Two teams powered by Swedish players meet in the first round of the NHL playoffs. The Rangers, top seed in the Eastern Conference, are lead by Swedish goaltender Henrik Lundqvist, who’s been their team MVP for five straight years; Ottawa, seeded eighth in the East are captained by Daniel Alfredsson and have Norris Trophy candidate Erik Karlsson on their blue line. Karlsson led all NHL defensemen in points this year with 78.
New York Rangers
Goals: Marian Gaborik (41)
Points: Marian Gaborik (76)
Goaltending: Henrik Lundqvist (62 starts, 39 wins, eight shutouts, 1.97 GAA, .930 Save %)
Goals: Milan Michalek (35)
Points: Jason Spezza (84)
Goaltending: Craig Anderson (60 starts, 33 wins, three shutouts, 2.84 GAA, .914 Save %)
2011-12 Head-to-head Matchup: The Senators dominated the season series between these two, winning three of the four matchups while outscoring the Rangers 14-8.
Offense: The Senators had the fifth-ranked offense in the NHL during the 2011-12 season, notching 249 goals (2.96/game). Their offense was lead by center Jason Spezza (34 goals, 84 points), defenseman Erik Karlsson (19 goals, 78 points), and Milan Michalek (35 goals, 60 points). The Rangers, meanwhile, ranked 13th in the NHL with 226 goals per game (2.71/game). They were led by 40-goal scorer Marian Gaborik, as well as Brad Richard (25 goals, 66 points) and Ryan Callahan (29 goals, 54 points). It’s close, but the Rangers can’t match the Senator’s raw offensive ability (at least on paper).
Defense: The strength of Ottawa’s defensive corps is Erik Karlsson, who is known more for his offensive ability than his ability to actually play defense. As a whole, Ottawa allowed the seventh-highest goal total (240) in the NHL (the highest total of any playoff team this year), while allowing an average of 32 shots on goal per game, second worst in the NHL. The Rangers, on the other hand, had the sixth-best shots-allowed average (27.6/game), while allowing only 187 goals (third best in the NHL).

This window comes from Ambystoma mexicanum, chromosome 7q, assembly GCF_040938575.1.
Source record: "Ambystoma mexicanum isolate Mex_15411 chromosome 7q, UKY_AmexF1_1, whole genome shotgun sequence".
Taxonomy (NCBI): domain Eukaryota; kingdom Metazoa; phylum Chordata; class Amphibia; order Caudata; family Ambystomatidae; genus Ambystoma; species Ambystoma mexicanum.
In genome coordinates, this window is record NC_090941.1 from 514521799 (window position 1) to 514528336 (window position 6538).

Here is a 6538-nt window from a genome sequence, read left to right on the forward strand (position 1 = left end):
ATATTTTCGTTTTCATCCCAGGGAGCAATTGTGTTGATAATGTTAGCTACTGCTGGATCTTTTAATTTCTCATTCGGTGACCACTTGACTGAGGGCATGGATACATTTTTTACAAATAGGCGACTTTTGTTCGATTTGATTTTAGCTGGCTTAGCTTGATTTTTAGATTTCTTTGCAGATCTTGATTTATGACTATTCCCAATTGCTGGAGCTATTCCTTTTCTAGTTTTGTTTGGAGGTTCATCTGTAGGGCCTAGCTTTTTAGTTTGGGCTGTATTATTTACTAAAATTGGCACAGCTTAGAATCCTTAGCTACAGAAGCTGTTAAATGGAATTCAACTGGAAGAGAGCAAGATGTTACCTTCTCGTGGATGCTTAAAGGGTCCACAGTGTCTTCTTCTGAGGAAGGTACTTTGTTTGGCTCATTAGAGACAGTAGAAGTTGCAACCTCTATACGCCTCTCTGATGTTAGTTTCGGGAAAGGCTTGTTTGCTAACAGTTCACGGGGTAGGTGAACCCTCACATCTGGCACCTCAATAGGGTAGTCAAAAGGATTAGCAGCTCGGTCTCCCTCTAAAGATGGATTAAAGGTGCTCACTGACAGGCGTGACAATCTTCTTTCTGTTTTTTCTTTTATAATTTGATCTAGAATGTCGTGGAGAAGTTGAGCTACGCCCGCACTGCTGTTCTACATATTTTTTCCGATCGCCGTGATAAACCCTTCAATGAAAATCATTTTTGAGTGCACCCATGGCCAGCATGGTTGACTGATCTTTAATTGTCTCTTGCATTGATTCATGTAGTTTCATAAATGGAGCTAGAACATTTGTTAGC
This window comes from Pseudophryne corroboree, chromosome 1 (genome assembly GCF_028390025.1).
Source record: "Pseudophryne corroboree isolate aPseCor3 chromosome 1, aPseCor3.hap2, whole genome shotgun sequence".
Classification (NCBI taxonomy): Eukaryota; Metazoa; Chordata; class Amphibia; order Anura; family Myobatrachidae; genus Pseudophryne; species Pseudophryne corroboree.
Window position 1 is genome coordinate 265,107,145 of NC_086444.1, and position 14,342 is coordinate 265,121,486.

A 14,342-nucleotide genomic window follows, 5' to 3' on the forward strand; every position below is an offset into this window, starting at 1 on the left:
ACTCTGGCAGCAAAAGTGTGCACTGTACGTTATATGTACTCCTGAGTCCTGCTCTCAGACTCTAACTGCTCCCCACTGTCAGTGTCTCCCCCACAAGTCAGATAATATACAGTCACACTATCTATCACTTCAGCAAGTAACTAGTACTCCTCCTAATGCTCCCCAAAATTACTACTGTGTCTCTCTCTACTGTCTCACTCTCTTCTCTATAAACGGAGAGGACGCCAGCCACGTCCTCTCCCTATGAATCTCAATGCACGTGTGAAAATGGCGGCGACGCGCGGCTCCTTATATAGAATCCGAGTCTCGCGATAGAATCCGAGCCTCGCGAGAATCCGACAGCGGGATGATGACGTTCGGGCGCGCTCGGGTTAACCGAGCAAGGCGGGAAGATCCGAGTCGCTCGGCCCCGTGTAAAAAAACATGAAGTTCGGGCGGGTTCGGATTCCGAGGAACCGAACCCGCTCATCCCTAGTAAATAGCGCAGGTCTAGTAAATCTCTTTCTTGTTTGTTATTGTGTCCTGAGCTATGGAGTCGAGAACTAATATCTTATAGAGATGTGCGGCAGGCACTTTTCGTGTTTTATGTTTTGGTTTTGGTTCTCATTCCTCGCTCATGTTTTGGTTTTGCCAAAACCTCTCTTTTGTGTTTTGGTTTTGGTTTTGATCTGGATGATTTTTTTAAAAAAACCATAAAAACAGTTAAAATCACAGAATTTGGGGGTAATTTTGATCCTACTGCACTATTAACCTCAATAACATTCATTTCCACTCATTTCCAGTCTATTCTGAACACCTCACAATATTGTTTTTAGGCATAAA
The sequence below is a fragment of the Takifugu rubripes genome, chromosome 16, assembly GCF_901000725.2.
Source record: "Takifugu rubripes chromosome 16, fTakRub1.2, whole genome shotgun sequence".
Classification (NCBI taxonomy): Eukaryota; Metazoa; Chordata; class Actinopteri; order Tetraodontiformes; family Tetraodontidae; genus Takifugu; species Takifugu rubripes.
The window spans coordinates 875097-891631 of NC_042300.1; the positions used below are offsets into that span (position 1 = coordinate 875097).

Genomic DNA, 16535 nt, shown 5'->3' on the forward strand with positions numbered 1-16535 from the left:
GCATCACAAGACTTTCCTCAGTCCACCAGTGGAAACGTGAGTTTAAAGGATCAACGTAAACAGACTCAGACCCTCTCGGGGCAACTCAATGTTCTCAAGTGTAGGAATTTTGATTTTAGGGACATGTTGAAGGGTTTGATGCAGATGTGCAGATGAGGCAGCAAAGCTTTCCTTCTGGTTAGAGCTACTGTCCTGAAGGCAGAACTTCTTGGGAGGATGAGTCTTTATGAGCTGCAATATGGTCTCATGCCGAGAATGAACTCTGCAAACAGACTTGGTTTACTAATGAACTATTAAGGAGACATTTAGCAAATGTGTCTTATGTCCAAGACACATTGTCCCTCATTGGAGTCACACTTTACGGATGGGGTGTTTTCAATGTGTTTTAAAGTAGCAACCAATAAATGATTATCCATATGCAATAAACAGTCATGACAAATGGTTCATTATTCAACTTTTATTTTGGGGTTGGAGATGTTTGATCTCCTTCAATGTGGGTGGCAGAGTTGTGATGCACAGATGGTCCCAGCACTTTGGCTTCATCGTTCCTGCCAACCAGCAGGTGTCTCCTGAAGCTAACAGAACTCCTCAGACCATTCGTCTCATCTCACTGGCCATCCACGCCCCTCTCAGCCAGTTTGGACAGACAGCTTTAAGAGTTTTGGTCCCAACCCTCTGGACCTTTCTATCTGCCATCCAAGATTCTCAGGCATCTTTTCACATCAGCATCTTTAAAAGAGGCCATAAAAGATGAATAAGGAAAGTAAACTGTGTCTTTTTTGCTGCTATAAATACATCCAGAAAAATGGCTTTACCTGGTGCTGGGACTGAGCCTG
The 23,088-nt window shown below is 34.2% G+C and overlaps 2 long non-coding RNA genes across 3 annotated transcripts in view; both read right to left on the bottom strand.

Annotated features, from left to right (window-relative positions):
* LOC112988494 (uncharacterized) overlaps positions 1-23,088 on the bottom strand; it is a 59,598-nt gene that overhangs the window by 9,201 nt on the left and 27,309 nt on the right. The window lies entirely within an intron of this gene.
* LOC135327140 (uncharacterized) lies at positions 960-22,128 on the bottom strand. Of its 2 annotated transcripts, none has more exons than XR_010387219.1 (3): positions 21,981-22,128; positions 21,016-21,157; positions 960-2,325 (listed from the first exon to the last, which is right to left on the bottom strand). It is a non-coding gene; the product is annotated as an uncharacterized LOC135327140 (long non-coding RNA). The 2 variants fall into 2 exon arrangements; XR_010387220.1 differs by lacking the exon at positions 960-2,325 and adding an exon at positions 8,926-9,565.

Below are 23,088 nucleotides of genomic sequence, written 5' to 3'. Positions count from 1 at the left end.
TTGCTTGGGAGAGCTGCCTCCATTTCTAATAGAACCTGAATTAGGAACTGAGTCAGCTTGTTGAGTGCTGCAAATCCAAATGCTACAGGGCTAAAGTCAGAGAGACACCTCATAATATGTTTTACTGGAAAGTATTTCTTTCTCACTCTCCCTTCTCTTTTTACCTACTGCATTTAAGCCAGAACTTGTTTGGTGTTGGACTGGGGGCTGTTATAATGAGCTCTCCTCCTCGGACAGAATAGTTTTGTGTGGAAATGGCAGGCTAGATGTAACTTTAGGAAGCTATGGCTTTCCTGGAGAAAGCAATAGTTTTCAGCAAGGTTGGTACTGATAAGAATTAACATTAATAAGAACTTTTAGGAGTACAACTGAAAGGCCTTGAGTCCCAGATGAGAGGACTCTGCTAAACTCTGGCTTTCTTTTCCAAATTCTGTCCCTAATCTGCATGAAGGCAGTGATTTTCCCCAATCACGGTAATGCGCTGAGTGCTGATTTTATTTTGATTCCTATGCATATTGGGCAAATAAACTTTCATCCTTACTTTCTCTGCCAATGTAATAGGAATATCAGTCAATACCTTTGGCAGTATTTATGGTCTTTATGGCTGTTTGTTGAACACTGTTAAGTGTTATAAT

Advantage: New York
Goaltending: This one’s not even close. Craig Anderson is a solid, serviceable goaltender, and Ben Bishop (Anderson’s backup in Ottawa) has a bright future, but that tandem pales in comparison to the All-Star, Olympic Gold Medal winning, Vezina and Hart Trophy candidate Henrik Lundqvist of the New York Rangers.
Advantage: New York Rangers
Special Teams: Ottawa has the better power play unit; the Senators ranked 11th in the NHL with a 18.6 conversion percentage, while the Rangers came in 23rd with a 15.7% conversion rate. That makes sense; Ottawa had a better offense than New York during the regular season as well, why wouldn’t they be better with the man advantage. Similarly, the Rangers were a better defensive team, and are a much better penalty-killing team than the Senators. New York’s penalty kill was the fifth-best in the NHL with an 86.2% kill rate, while Ottawa’s ranked 20th in the NHL with an 81.6% kill rate. This is a tough category to judge, but when it comes to what these two teams to better, the Rangers have the edge. Ottawa’s power play unit was only 11th in the NHL; but the Rangers’ strength, their penalty kill, was in the top five.
Advantage: New York
Prediction: While the Rangers are a better team on paper, and came in first in the Eastern Conference for a reason,Ottawa did beat them three out of four times during the regular season this year. This will likely be a close series, and the eighth seeded Senators will give New York all they can handle. Still, it’s tough to see a well-rested Lundqvist allowing the Rangers to go down in the first round, especially after all they accomplished during the regular season.
Forecast: New York in six.
By Arun Morace